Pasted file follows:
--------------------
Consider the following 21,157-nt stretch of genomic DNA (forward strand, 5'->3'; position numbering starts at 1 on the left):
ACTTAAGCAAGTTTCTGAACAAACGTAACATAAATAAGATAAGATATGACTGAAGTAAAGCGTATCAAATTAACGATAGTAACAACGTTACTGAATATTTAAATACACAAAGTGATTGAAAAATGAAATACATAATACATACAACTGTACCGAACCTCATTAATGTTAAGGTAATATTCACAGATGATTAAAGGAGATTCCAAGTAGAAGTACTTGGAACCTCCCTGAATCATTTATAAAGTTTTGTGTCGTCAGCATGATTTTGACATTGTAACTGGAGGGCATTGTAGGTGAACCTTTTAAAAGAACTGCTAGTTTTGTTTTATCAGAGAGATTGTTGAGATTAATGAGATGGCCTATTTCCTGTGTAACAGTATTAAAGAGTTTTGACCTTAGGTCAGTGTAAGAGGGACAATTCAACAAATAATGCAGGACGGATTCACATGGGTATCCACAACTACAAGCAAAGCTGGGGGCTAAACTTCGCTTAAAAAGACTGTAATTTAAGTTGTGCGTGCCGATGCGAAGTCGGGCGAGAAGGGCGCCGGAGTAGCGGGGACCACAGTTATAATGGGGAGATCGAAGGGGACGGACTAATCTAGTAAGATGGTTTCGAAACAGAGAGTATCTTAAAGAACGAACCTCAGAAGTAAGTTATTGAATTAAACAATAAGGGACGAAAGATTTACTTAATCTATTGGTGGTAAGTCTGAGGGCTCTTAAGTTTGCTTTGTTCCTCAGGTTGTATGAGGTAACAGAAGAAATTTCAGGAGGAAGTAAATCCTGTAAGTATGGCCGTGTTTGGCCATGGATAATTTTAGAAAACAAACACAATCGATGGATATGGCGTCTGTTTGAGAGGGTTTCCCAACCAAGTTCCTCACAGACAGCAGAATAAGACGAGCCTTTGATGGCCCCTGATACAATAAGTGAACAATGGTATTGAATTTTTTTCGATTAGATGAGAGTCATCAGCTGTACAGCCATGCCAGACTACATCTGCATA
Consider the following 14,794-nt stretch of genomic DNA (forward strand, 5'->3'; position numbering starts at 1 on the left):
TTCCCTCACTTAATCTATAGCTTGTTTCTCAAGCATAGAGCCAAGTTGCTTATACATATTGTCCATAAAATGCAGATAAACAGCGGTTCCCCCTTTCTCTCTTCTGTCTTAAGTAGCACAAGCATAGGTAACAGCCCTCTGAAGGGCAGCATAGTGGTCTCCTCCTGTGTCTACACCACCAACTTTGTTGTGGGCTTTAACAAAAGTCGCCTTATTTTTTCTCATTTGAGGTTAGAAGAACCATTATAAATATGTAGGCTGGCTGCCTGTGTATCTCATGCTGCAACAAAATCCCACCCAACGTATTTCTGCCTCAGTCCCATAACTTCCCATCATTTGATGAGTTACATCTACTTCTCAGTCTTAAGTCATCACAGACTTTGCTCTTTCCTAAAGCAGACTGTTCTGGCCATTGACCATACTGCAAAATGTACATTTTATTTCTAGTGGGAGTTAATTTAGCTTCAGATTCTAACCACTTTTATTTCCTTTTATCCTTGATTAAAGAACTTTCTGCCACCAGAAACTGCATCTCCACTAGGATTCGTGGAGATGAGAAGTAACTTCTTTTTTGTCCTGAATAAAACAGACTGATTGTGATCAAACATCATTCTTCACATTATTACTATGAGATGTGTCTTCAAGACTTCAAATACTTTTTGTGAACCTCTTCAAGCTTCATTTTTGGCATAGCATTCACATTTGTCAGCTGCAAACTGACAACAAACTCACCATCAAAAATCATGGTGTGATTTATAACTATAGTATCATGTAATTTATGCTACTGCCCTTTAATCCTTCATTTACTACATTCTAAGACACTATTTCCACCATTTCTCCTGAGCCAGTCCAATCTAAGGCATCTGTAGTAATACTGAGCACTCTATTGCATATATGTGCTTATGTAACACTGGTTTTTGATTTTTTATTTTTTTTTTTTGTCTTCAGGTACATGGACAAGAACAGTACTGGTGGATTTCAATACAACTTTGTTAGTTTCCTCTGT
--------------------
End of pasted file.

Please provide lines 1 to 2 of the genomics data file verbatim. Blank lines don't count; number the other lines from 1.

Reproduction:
Consider the following 21,157-nt stretch of genomic DNA (forward strand, 5'->3'; position numbering starts at 1 on the left):
ACTTAAGCAAGTTTCTGAACAAACGTAACATAAATAAGATAAGATATGACTGAAGTAAAGCGTATCAAATTAACGATAGTAACAACGTTACTGAATATTTAAATACACAAAGTGATTGAAAAATGAAATACATAATACATACAACTGTACCGAACCTCATTAATGTTAAGGTAATATTCACAGATGATTAAAGGAGATTCCAAGTAGAAGTACTTGGAACCTCCCTGAATCATTTATAAAGTTTTGTGTCGTCAGCATGATTTTGACATTGTAACTGGAGGGCATTGTAGGTGAACCTTTTAAAAGAACTGCTAGTTTTGTTTTATCAGAGAGATTGTTGAGATTAATGAGATGGCCTATTTCCTGTGTAACAGTATTAAAGAGTTTTGACCTTAGGTCAGTGTAAGAGGGACAATTCAACAAATAATGCAGGACGGATTCACATGGGTATCCACAACTACAAGCAAAGCTGGGGGCTAAACTTCGCTTAAAAAGACTGTAATTTAAGTTGTGCGTGCCGATGCGAAGTCGGGCGAGAAGGGCGCCGGAGTAGCGGGGACCACAGTTATAATGGGGAGATCGAAGGGGACGGACTAATCTAGTAAGATGGTTTCGAAACAGAGAGTATCTTAAAGAACGAACCTCAGAAGTAAGTTATTGAATTAAACAATAAGGGACGAAAGATTTACTTAATCTATTGGTGGTAAGTCTGAGGGCTCTTAAGTTTGCTTTGTTCCTCAGGTTGTATGAGGTAACAGAAGAAATTTCAGGAGGAAGTAAATCCTGTAAGTATGGCCGTGTTTGGCCATGGATAATTTTAGAAAACAAACACAATCGATGGATATGGCGTCTGTTTGAGAGGGTTTCCCAACCAAGTTCCTCACAGACAGCAGAATAAGACGAGCCTTTGATGGCCCCTGATACAATAAGTGAACAATGGTATTGAATTTTTTTCGATTAGATGAGAGTCATCAGCTGTACAGCCATGCCAGACTACATCTGCATA